“Knowledge Isn’t Power”… Paul Krugman; NY Times…
A Black or Latino parent would be insane to accept that assertion; because if so, they would be setting their children up for economic and political oppression, and perhaps even, prison and/or death. First, it is important to consider the source: Mr. Krugman to his credit, is a Noble laureate; B.S., M.S. Ph.D. economist; college professor; and NY Times columnist. Well, at first glance, it seems that knowledge didn’t hurt him that much! But now consider the confusing argument. Because some people cynically cast obtaining an education or knowledge in the role of the end all, and be all of acquiring political power, does not dismiss or diminish the power of education in the hands of the nations designated powerless class. There is also the confusing message of conflating the false concept of: American workers who need to be retrained so that they can be rehired (to those good middle class jobs?); with the terrible state of bad and inherently inadequate education that afflicts the poor, and the people of color in our nation. These are those who never had the first job to be under-skilled, out-skilled, out-sourced, out of, in the first place. The huge forgotten number of young Black and Latino males who are, and continue to be forever connected to the criminal justice system; or that Black and Latino teenager who either dropped out, or who received a 6th grade education masquerading as a high school graduation. Will a solid, standards based, meaningful and knowledge rich education propel these people into the captainships of American industry and politics, of course not. But these children (and later adults) can’t begin to think about political power, when they are daily facing a horrific and debilitating way of life. There is a terrible reality that the writer fails to acknowledge. The people with power design a system for their children, and the children who look like their children to have an excellent access to knowledge; that knowledge in turn prepares them to assume the positions of power. The Black, Brown and poor children however must fight their way through an obstacle course of 2nd rate powerless education; they in turn pass on this poor education (and designed to keep them poor) to their children, in the same way that it was passed on to them. The “power trick” here is that they never create enough academic-knowledge winners that would allow them to have a critical mass of critical thinkers, who could really challenge the power and economic structure of this nation.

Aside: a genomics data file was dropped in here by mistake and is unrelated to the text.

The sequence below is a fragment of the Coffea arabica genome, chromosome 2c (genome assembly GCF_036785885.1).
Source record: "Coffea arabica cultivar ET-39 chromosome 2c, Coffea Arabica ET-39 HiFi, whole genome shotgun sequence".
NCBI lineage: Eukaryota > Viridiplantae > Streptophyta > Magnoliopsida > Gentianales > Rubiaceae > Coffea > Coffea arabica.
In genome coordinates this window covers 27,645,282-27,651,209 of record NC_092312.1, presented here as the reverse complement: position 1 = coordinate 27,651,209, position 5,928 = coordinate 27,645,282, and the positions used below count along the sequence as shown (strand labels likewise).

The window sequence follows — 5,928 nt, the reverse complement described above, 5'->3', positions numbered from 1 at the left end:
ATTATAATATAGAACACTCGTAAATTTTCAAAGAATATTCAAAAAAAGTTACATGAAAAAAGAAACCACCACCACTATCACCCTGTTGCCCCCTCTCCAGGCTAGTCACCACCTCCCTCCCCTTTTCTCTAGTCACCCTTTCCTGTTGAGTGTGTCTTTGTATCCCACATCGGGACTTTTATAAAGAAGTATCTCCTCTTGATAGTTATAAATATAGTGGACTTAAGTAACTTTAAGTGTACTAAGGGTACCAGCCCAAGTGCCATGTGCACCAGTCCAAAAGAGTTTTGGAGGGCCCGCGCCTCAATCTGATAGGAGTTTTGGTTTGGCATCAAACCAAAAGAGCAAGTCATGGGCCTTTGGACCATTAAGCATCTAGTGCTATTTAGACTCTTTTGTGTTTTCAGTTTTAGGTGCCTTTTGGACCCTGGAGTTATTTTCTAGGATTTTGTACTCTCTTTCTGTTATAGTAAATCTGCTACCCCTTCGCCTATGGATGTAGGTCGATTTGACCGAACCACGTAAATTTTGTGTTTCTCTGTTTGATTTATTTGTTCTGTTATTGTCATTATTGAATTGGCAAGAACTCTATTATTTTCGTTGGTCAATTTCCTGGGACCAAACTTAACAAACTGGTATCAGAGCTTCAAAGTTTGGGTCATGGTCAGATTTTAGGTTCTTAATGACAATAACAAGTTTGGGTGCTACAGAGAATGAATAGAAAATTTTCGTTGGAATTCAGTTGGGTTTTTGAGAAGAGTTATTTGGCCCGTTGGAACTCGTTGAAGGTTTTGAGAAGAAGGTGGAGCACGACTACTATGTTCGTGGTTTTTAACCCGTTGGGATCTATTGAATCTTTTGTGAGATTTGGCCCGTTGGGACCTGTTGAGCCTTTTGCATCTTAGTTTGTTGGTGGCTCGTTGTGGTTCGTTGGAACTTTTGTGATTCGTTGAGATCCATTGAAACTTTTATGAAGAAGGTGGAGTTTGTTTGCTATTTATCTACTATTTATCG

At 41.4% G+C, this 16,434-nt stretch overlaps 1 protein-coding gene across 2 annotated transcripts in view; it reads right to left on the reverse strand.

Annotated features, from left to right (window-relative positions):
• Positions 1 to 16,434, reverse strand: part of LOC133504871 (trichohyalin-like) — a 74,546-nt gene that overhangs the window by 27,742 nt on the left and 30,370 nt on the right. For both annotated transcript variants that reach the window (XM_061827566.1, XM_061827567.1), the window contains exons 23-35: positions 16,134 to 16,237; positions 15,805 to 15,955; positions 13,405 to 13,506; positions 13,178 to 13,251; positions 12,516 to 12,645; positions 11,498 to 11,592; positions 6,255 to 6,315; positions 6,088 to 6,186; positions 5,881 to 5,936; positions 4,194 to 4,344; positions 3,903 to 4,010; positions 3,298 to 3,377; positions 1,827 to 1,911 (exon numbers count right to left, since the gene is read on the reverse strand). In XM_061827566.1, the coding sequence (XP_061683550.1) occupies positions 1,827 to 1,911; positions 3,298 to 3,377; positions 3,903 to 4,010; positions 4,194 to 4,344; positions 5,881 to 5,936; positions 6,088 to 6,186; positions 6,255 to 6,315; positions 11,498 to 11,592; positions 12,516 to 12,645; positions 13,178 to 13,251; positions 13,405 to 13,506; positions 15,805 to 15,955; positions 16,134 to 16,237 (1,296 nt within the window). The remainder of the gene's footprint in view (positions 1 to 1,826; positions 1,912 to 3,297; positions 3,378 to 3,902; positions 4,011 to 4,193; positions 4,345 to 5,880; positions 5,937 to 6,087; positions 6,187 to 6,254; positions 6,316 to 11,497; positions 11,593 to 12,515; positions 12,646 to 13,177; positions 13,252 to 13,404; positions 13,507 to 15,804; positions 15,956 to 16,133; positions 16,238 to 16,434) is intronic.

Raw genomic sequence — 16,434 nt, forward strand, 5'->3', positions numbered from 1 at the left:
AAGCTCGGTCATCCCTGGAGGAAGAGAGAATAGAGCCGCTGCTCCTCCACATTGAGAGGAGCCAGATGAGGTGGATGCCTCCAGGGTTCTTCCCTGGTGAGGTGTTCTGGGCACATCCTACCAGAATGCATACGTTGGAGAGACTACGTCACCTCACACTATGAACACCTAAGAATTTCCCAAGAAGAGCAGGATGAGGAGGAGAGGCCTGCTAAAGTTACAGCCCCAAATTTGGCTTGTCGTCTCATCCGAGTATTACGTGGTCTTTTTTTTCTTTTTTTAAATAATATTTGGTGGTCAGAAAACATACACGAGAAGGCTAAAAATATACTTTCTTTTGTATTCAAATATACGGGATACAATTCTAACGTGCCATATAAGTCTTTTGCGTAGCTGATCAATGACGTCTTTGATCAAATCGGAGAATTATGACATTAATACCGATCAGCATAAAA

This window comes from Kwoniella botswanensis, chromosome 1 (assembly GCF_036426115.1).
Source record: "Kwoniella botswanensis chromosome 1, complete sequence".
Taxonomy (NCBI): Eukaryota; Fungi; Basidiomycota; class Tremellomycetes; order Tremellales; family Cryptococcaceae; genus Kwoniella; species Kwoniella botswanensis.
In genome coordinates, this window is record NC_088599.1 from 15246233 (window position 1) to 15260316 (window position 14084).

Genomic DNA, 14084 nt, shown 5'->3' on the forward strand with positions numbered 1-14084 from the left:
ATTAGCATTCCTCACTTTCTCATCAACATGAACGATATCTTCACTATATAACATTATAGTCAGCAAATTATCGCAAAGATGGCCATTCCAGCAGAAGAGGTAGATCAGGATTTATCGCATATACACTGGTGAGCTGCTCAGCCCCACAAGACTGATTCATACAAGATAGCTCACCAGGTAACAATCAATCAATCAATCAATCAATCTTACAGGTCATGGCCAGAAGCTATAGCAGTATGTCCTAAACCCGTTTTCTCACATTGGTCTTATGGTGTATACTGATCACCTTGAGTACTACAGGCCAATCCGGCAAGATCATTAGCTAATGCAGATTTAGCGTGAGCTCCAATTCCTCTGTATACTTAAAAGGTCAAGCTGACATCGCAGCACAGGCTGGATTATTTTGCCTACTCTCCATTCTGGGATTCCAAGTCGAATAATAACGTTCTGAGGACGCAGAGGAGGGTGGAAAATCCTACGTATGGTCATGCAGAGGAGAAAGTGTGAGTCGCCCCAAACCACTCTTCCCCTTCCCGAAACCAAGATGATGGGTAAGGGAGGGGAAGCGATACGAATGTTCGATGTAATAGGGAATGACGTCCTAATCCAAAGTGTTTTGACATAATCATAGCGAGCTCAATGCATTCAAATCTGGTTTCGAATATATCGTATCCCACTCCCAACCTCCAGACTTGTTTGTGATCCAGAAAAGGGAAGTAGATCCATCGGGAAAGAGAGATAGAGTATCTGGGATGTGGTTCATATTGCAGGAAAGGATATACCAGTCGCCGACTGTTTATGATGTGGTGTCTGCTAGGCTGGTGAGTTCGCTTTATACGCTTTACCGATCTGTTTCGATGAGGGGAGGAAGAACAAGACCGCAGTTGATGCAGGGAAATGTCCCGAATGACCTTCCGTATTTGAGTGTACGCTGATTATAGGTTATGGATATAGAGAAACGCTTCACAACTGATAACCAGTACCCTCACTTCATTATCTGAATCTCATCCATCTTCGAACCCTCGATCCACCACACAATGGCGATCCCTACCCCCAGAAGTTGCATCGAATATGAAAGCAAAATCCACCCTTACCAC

The southern slave states legal prohibitions against the “book” education of slaves serves to describe education and knowledge, in its most fundamental motivational terms. Beyond the practical aspects of slaves being able to read maps, decipher written messages for: “white folks only”, or to circulate resistance and rebellion information amongst themselves. There was an even greater power in education and knowledge that the slavers feared; and that is when that slave learns to read, and is able to understand the world in an enlighten way, and maybe even read some incendiary documents like the Declaration of Independence; that slave would no longer be fit to be a good and trusted slave; there was always the possibility, that this knowledge would suggest a humanity, a feeling of equality, and most dangerously—a feeling of power.
Perhaps “knowledge is power” (like “no child left behind”) is for some a convenient throwaway line. But for the poor and disenfranchised of this nation (who don’t stand to inherit a billion dollars); education is neither a punch, nor a throwaway line; it is in fact, a very life line to our having a chance at something close to a decent and fundamentally humane life. Maybe, that is something some of our more educated citizens (including liberals), just might take for granted. As for this former Brooklyn kid who went on to become a NYC teacher, principal and Superintendent; education saved me from the negative power of the streets; and so I can’t see it in any way except as a transformational and powerful force. Education may not be the total power we want; but for the survival of Black and Latino kids; it sure is a powerful self-esteem and intellectual building force. And in many cases a possible lifesaving activity. And even if education does not get us the power we want right away, I think our children are better off with it, then without it.